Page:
• Pelvic floor muscle exercises. These exercises strengthen your urinary sphincter and pelvic floor muscles — the muscles that help control urination. Your doctor may recommend that you do these exercises three or four times a day to treat your incontinence. They are especially effective for stress incontinence, but may also help urge incontinence.

To do pelvic floor muscle exercises (Kegels), imagine that you're trying to stop from passing gas. Squeeze the muscles you would use and hold for a count of three. Relax, count to three again, then repeat. You can do these exercises almost anywhere — while you're driving, watching television or sitting at your desk at work.

With Kegels, it can be difficult to know whether you're contracting the right muscles. In general, if you sense a pulling feeling when you squeeze, you're using the right muscles. Men may feel their penis pull in slightly toward their body. To double-check that you're contracting the right muscles, try the exercises in front of a mirror. Your abdominal, buttock or leg muscles shouldn't tighten if you're isolating the muscles of the pelvic floor. You can also test yourself by trying to stop your urine midstream, although most people with incontinence can't stop their urine midstream, so don't lose hope if you can't. Another way to be sure you're doing Kegels correctly is a simple finger test. Place a finger in your anus or vagina (for women). Then squeeze around your finger. The muscles you contract are your pelvic floor muscles.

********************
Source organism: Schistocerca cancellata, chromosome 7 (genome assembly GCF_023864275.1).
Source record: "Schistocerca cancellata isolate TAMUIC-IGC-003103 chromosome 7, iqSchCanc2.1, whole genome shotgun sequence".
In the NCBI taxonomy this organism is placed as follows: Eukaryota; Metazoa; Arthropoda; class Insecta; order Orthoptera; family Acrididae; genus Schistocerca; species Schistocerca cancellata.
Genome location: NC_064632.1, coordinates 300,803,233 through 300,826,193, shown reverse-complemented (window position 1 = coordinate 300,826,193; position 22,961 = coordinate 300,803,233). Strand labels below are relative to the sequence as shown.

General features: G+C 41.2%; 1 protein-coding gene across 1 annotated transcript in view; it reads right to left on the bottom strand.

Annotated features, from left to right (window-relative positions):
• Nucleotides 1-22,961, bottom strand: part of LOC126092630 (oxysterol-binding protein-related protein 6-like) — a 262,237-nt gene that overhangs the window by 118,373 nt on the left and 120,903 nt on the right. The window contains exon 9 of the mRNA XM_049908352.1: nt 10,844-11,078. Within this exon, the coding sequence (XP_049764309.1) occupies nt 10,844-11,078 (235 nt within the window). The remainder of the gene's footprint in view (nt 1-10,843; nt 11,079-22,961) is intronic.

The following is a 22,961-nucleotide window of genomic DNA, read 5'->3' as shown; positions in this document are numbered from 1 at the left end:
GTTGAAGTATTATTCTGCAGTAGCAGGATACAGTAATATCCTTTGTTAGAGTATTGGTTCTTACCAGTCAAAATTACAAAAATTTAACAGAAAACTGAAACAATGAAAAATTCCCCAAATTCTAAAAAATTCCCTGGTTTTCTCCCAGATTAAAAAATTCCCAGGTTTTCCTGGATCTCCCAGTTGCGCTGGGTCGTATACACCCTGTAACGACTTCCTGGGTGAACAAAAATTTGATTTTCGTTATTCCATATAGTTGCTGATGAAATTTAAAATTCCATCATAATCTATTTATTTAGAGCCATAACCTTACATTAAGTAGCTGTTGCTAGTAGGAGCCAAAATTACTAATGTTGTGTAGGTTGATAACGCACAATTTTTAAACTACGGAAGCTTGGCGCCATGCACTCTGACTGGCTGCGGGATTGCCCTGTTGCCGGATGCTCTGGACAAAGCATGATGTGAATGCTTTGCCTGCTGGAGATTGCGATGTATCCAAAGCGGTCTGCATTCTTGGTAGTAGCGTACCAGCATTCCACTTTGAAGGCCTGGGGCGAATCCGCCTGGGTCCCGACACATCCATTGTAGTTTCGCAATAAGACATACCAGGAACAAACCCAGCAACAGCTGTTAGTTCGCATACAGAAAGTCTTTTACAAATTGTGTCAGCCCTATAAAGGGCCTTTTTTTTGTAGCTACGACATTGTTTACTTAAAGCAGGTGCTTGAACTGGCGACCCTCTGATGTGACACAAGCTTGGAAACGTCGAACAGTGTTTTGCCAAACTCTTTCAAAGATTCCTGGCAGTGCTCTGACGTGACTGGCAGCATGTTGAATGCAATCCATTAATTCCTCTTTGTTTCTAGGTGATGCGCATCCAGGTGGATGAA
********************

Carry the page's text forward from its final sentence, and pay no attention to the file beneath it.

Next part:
If you're still not sure whether you're contracting the right muscles, you can ask your doctor for help. Your doctor can refer you to a physical therapist for biofeedback techniques that will help you identify and contract the right muscles.

After several months of doing pelvic floor muscle exercises correctly, you should notice improvement in your urinary control. To further strengthen their urinary and pelvic floor muscles, women can use "vaginal weights." These are tampon-shaped cones of increasing weight that women can insert into their vaginas and try to hold in place.

  • Electrical stimulation. In this procedure, electrodes are temporarily inserted into your rectum or vagina to stimulate and strengthen pelvic floor muscles. Gentle electrical stimulation can be effective for stress incontinence and urge incontinence, but it takes several months and multiple treatments to work.

  • Fluid and diet management. In some cases, you can simply modify your daily habits to regain control of your bladder. You may need to cut back on or avoid alcohol or caffeine, if either cause you incontinence. If acidic foods irritate your bladder, cutting back on such triggers may rid you of your problem. For some people, reducing liquid consumption before bedtime is all that's needed. Losing weight also may eliminate the problem.